June 2014
A relaxing summer.




Now that we are moving in to the next season, we can start to look forward to the many things that Summer can offer us, the main one being 'relaxation.' With that in mind, this month's collection of articles will help you keep an eye on your finances while still enjoying the full benefits of the slower season.


Feel free to give us a call to discuss your portfolio.


Be well.



Peter, Claudio and Joanna

The Three-Step Mid-Year Check-Up

by Sarah Milton - June 2014, retirehappy.ca


"Don't lower your expectations to meet your performance. Raise your level of performance to meet your expectations." - Ralph Marston


As the weather starts to warm up and the kids start counting down the days until the school year ends, you can almost feel the laid back energy of summer building. For me, the time between school ending in June and starting up again in September always feels like the fastest 10 weeks of the year which is why this year I'm making sure I do a mid-year check-up on my goals so that I don't lose momentum or get off track over the summer.  It's a simple three step process: Review. Refine. Refocus.



In order to be effective, all goals need to be S.M.A.R.T.  When you have a clearly defined goal with a plan, it's easy to gauge whether or not you're on track. This year I set goals related to all areas of life: finances, relationships, career, health, community, family, spirituality etc. Some of my goals are short-term and some are longer term so some will be completely finished by the end of the year and others will be partially complete.


This year I've been especially focused on my financial goals; I set specific targets for how much debt I wanted to pay off and how much I wanted to save by the end of the year and so, far, I'm doing well. Reviewing your goals on a regular basis allows you to keep track of how you're doing and increases the chances that you'll accomplish your goals. It's a good idea to write your goals down and to post them somewhere that you can see them so that you have a daily reminder of what it is that you're working towards. I've always written my goals down but making sure that I keep them visible has made a huge difference to the success of my goal setting over the past few years.



Life is constantly in motion. Circumstances change, priorities shift and so, in order to be effective, our action plan for reaching our goals has to be flexible enough to evolve if our situation changes. Taking the time to review your goals every few months not only reminds you of what it is that you're working towards but also allows you to amend your goals or your plan if necessary. I've made some small changes to my action plans over the past few months but my goals have essentially stayed the same. For example: I started the year with a goal to visit my family in England at the end of May and then modified it to the end of August so that I had more time to save and could make it a longer trip.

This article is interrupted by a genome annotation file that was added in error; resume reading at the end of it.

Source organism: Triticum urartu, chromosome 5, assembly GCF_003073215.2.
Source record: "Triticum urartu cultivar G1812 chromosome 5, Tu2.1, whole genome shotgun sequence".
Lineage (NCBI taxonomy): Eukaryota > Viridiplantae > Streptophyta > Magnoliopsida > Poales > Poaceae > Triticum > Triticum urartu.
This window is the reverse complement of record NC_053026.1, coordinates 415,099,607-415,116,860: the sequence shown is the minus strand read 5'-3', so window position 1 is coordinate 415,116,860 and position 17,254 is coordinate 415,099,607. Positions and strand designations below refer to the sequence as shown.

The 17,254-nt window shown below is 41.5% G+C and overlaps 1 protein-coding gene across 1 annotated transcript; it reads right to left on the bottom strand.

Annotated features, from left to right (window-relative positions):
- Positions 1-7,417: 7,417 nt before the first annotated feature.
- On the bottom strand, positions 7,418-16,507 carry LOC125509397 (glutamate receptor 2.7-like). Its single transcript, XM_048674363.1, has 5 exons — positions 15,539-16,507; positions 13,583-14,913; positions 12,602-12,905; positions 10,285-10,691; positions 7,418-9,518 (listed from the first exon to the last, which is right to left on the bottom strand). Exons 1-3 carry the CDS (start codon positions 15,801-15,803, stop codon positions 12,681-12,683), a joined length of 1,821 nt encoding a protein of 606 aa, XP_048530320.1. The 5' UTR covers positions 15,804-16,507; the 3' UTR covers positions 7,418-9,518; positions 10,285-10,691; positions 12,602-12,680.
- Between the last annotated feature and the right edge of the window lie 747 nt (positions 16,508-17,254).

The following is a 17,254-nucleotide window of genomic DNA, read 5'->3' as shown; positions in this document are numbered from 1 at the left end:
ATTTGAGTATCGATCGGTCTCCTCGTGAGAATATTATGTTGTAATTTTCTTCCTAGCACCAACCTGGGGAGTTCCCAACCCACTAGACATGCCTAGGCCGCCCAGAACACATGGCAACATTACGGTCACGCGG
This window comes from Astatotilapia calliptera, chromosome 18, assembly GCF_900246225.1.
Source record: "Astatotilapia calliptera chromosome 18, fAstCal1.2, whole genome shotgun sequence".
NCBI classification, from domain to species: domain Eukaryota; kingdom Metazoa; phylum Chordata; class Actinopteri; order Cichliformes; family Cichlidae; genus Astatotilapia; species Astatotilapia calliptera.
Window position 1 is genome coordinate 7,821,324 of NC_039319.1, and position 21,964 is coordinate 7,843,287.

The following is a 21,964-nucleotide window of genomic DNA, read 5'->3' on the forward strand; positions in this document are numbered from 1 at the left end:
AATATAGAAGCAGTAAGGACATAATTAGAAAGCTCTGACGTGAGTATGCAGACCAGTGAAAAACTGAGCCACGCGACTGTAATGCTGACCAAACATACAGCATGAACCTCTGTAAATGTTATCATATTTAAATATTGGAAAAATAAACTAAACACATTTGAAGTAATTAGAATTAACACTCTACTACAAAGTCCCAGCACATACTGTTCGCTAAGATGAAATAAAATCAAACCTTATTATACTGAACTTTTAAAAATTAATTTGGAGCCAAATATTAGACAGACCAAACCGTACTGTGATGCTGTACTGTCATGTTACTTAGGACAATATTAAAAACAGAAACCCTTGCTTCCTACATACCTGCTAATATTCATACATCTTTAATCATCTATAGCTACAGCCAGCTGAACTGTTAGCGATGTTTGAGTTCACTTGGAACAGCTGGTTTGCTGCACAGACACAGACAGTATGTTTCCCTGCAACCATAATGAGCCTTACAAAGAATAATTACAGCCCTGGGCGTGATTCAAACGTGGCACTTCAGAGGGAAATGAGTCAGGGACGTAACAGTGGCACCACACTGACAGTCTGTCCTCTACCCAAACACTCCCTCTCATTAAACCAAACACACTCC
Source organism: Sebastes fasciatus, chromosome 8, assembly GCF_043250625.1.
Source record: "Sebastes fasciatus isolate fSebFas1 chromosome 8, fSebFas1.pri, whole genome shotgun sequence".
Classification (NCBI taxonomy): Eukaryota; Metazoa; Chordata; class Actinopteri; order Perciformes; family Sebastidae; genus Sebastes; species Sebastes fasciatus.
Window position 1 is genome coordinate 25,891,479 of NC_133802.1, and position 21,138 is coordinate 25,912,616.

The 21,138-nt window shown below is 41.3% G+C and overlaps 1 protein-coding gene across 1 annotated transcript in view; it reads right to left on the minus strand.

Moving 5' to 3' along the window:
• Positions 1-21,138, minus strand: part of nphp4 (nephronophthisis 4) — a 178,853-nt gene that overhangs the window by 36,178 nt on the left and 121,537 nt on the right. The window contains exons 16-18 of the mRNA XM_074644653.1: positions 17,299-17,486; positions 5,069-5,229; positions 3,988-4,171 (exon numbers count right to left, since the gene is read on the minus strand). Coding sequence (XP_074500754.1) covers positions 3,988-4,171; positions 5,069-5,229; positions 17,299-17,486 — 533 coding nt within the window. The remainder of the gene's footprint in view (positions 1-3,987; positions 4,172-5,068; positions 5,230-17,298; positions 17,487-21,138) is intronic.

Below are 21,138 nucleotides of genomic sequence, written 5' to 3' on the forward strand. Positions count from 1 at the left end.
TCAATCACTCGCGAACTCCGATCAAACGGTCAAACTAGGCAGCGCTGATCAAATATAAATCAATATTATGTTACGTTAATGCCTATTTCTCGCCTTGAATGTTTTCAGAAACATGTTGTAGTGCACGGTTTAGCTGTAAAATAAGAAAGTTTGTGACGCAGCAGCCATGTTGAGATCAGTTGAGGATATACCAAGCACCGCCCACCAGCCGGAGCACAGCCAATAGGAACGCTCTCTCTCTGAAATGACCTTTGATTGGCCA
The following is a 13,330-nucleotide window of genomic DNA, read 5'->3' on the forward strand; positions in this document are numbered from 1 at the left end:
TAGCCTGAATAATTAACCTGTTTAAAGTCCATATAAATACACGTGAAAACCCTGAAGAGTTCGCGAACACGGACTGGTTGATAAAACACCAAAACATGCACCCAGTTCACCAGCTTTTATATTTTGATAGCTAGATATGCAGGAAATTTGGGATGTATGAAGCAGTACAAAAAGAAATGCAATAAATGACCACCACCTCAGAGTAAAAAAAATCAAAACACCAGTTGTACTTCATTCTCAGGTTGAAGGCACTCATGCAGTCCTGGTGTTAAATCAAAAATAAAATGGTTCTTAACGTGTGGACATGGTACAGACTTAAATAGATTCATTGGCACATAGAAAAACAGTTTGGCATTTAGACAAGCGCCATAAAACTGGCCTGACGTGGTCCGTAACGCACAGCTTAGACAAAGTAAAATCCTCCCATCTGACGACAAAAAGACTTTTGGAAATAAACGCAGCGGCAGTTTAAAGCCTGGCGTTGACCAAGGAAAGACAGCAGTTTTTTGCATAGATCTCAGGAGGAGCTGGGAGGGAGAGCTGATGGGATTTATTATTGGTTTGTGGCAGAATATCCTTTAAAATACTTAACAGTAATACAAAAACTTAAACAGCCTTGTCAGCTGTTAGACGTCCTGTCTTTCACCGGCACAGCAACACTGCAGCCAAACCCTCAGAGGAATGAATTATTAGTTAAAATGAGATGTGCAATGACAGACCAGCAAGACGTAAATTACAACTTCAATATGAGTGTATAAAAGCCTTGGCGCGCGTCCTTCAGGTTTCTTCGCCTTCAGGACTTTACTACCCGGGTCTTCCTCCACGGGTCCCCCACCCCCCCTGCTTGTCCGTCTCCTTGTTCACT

I've also changed the time-frames on some of my debt repayment and savings goals as a result of creating a new income stream that will help me get where I want to go a little faster.



Our success in achieving our goals is rooted in psychology. In order to be successful we must have a strong motivator that drives us and keeps us on track towards our goals as well as a strong belief in our own ability to achieve them and the fact that we deserve to have the rewards associated with achieving them. Reviewing and refining our goals allows us to celebrate how much we've accomplished since the beginning of the year and to re-ignite our desire to keep moving towards our goals.


I believe that the biggest obstacles we have to overcome in reaching our goals are the ones we create ourselves through the reasons we use to justify why we can't achieve the goal, why we should start tomorrow, why it's ok to set our sights lower or to stay just where we are. Reviewing your goals on a regular basis helps you detect any issues that might affect your plan and helps you stay excited about your progress.


View original article here.

10 Ways to Save Money on Vacation

by Tom Drake - June 2014, canadianfinanceblog.com


One of the great traditions many of us enjoy is the summer vacation. As school draws to a close, it's time to start thinking about what you want to do this summer.


Unfortunately, a summer vacation can get expensive if you aren't careful. If you want to make sure that you don't break your budget with your vacation, you need to have a good plan for saving money. As you look ahead to your summer fun, here are 10 ways to save money on your vacation.